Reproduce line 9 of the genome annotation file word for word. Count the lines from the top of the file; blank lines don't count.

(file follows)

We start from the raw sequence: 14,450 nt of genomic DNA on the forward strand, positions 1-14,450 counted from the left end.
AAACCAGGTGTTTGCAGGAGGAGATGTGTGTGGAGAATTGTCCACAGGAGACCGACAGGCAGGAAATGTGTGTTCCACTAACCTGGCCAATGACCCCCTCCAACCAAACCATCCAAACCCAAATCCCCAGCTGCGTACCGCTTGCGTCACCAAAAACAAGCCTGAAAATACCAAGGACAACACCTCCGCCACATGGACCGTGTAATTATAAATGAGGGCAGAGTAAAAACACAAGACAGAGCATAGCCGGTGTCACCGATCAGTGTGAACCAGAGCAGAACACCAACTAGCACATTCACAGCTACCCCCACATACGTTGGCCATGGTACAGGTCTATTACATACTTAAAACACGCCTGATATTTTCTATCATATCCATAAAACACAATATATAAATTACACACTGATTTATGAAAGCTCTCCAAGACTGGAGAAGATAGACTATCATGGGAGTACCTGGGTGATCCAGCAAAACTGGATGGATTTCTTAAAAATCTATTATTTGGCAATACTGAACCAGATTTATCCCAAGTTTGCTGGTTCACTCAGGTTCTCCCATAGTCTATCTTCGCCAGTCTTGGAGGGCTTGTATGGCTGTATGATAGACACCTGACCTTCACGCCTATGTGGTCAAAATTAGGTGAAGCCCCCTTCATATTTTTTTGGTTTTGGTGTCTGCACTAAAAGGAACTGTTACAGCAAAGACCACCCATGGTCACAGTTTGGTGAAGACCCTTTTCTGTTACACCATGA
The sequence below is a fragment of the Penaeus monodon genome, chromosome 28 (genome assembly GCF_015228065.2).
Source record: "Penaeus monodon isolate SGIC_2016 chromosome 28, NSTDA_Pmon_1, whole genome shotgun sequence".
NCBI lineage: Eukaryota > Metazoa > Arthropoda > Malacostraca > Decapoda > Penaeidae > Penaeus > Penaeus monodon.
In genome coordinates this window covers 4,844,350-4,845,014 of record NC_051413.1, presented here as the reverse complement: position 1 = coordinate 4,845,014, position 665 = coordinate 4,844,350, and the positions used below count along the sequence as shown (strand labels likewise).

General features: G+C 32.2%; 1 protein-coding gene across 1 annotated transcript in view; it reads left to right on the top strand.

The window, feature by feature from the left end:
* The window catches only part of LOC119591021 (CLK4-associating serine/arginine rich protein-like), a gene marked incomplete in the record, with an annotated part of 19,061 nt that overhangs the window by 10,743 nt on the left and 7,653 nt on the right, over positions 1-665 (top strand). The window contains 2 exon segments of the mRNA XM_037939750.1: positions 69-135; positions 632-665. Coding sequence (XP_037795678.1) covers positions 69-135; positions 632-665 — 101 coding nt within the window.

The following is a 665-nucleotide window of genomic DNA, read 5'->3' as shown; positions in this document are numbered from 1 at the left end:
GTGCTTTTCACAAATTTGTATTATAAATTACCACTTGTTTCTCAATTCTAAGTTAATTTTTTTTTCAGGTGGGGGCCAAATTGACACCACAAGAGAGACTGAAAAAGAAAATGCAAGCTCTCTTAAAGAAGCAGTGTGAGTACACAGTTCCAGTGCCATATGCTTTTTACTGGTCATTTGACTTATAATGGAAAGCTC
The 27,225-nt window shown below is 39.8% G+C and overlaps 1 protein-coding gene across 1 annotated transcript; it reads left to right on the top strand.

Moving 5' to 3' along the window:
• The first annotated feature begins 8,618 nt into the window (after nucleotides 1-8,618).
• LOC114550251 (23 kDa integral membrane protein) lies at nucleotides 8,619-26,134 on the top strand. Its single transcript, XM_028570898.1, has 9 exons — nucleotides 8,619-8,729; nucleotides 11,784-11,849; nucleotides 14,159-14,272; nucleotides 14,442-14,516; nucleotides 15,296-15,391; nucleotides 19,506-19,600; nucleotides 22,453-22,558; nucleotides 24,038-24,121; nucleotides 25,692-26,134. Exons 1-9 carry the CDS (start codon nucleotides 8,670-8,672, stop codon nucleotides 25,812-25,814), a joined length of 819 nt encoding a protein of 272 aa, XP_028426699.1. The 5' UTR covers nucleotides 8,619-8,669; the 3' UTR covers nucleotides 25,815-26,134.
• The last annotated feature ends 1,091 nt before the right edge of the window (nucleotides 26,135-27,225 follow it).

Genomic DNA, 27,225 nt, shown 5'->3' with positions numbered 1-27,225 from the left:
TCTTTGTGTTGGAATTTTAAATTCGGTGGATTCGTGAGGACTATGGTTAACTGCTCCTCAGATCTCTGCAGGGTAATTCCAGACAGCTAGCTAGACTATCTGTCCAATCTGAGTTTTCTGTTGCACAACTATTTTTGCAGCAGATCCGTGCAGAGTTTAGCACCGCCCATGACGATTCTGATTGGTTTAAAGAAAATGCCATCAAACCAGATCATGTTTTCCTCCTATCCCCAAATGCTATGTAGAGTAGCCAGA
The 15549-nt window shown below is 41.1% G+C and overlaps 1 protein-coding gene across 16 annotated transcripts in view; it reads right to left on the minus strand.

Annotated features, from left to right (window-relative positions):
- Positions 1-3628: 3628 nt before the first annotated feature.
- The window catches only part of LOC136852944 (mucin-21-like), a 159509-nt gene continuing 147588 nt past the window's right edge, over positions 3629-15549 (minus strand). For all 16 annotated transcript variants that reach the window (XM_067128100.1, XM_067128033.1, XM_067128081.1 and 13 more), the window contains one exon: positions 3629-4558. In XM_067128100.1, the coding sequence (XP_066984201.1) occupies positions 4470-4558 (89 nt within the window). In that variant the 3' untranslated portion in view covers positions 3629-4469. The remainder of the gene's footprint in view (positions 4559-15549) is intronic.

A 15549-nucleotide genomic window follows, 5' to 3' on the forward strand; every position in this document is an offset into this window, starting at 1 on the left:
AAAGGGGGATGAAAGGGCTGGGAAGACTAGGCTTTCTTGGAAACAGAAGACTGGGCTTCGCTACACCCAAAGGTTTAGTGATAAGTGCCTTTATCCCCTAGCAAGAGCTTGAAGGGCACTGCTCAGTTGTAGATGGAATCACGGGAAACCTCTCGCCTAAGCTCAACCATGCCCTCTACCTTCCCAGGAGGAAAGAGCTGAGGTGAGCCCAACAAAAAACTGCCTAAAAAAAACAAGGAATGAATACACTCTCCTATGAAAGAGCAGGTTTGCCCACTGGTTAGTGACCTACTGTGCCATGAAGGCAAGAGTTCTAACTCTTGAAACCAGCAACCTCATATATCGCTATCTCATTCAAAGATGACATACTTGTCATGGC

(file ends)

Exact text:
* The window catches only part of LOC119591021 (CLK4-associating serine/arginine rich protein-like), a gene marked incomplete in the record, with an annotated part of 19,061 nt that overhangs the window by 10,743 nt on the left and 7,653 nt on the right, over positions 1-665 (top strand). The window contains 2 exon segments of the mRNA XM_037939750.1: positions 69-135; positions 632-665. Coding sequence (XP_037795678.1) covers positions 69-135; positions 632-665 — 101 coding nt within the window.